There’s still a long way to go with both research into Alzheimer’s disease and AI tools to help detect it, but deep-learning approaches continue to show promise for classifying the condition on images of the brain.
These tools are most effective when applied to images obtained from more than one neuroimaging modality, and they’re most useful when deployed in conjunction with insights from lab tests.
Researchers at Indiana University arrived at these conclusions after reviewing the literature. Their full study is running in Frontiers in Aging Neuroscience.
Searching PubMed and Google Scholar, Andrew Saykin, PsyD, and colleagues found 16 studies that met their inclusion criteria. Four of these combined deep learning and traditional machine learning, while 12 used only deep learning approaches.
The team evaluated and classified the studies by algorithm and neuroimaging type, then summarized each paper’s findings.
They found the best classification performance came when multimodal neuroimaging information was combined with data from fluid biomarkers.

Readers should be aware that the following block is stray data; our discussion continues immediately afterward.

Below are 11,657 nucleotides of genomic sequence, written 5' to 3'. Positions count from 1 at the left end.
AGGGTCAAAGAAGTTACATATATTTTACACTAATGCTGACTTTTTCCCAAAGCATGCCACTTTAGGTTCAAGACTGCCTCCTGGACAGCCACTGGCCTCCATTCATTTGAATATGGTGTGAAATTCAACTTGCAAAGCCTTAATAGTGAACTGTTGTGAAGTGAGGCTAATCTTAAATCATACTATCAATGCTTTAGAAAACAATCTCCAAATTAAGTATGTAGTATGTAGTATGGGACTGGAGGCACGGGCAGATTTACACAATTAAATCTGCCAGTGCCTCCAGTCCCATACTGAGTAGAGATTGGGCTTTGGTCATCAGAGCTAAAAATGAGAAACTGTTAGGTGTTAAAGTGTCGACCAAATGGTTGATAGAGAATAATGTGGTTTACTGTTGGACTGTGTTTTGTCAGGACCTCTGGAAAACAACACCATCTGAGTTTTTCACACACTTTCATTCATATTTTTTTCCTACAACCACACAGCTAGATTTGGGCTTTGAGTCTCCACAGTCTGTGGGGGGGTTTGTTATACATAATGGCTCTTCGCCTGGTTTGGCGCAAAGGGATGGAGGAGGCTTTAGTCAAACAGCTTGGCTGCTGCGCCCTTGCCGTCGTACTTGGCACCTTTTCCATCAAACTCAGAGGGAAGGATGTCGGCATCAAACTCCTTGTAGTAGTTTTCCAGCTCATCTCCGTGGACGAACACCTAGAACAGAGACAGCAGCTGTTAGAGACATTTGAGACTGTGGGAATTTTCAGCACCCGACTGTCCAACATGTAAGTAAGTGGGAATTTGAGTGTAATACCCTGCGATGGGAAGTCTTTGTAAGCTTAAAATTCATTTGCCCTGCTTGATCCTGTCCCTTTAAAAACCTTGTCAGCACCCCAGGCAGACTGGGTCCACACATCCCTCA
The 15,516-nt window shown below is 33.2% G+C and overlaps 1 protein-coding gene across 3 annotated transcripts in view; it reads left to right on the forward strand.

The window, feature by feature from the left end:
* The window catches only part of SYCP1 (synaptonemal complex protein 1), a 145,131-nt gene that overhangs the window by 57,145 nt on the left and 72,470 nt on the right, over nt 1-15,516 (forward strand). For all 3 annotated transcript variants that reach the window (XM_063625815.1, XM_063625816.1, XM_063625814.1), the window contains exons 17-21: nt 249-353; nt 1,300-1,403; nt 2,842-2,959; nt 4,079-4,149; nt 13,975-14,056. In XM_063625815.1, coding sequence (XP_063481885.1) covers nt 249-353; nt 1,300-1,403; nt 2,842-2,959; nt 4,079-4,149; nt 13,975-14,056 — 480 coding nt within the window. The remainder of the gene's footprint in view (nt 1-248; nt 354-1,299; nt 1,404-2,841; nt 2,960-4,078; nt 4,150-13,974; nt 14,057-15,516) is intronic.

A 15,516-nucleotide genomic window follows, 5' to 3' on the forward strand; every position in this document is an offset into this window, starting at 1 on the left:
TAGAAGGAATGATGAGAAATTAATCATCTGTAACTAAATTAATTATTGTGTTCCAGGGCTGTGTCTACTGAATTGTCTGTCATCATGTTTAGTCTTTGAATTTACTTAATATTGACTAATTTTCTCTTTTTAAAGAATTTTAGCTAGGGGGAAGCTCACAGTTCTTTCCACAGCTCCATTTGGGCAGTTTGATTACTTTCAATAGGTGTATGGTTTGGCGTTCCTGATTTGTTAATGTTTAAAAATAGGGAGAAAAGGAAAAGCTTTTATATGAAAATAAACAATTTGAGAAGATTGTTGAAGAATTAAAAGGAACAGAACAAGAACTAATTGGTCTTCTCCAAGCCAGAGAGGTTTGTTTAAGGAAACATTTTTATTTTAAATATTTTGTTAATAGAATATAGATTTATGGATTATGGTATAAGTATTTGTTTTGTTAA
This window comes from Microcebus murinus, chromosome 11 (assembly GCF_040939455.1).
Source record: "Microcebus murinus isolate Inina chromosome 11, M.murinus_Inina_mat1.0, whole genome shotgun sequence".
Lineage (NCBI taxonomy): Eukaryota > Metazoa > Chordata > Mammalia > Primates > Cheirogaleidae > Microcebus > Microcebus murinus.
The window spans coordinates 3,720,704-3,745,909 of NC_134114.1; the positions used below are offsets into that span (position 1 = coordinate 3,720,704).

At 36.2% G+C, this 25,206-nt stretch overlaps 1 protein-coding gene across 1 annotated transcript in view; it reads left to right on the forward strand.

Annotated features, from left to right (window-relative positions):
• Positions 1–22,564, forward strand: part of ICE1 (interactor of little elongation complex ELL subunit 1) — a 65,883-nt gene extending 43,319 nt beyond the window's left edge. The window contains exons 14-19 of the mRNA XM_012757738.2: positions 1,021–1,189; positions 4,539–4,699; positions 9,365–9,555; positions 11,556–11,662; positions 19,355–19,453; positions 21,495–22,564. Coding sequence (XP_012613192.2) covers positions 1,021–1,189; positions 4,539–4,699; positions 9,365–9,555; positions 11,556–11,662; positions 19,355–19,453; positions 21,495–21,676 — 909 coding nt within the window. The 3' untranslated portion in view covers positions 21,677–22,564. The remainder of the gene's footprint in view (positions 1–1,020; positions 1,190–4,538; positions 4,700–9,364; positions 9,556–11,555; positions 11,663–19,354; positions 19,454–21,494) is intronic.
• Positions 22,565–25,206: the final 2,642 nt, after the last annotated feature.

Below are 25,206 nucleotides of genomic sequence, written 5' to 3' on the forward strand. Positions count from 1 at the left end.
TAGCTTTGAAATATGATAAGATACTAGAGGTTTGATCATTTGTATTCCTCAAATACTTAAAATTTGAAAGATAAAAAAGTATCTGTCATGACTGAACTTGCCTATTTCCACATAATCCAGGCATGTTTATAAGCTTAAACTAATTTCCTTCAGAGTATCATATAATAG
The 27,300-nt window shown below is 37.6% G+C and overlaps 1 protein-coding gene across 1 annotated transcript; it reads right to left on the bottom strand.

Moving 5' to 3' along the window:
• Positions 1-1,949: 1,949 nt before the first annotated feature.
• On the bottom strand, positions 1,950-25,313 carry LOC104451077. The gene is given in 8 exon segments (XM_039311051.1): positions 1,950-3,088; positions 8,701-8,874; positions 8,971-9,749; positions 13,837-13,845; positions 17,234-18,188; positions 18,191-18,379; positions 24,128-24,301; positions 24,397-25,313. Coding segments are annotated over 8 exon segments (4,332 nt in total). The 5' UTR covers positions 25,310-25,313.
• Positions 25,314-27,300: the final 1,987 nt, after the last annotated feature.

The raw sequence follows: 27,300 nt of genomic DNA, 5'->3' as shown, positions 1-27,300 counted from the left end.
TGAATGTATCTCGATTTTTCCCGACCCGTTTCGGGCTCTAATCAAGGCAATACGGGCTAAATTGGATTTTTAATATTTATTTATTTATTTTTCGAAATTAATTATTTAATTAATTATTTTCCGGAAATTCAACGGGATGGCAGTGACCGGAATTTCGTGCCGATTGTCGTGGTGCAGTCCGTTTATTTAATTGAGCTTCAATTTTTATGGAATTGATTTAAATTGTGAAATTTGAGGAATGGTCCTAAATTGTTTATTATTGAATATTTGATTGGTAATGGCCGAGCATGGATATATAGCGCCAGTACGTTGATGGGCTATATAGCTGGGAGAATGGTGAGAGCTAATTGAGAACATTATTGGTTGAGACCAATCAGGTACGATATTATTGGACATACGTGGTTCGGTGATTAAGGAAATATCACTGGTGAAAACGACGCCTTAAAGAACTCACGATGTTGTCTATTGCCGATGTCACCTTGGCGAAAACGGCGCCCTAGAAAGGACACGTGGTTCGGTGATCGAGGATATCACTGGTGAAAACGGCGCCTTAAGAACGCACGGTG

Further, accuracies reached as high as 98.8% for the AI combo and up to 96% for deep learning only.
“While it is a source of concern when experiments obtain a high accuracy using small amounts of data, especially if the method is vulnerable to overfitting, the highest accuracy of 98.8% was due to the [use of a] stacked auto encoder procedure, whereas the 96% accuracy was due to the amyloid PET scan, which included pathophysiological information regarding Alzheimer’s disease.”
The authors conclude by noting that Alzheimer’s research using deep learning is still evolving, emphasizing that the technology needs to attain higher levels of transparency and reproducibility if it is to become practical in clinical settings.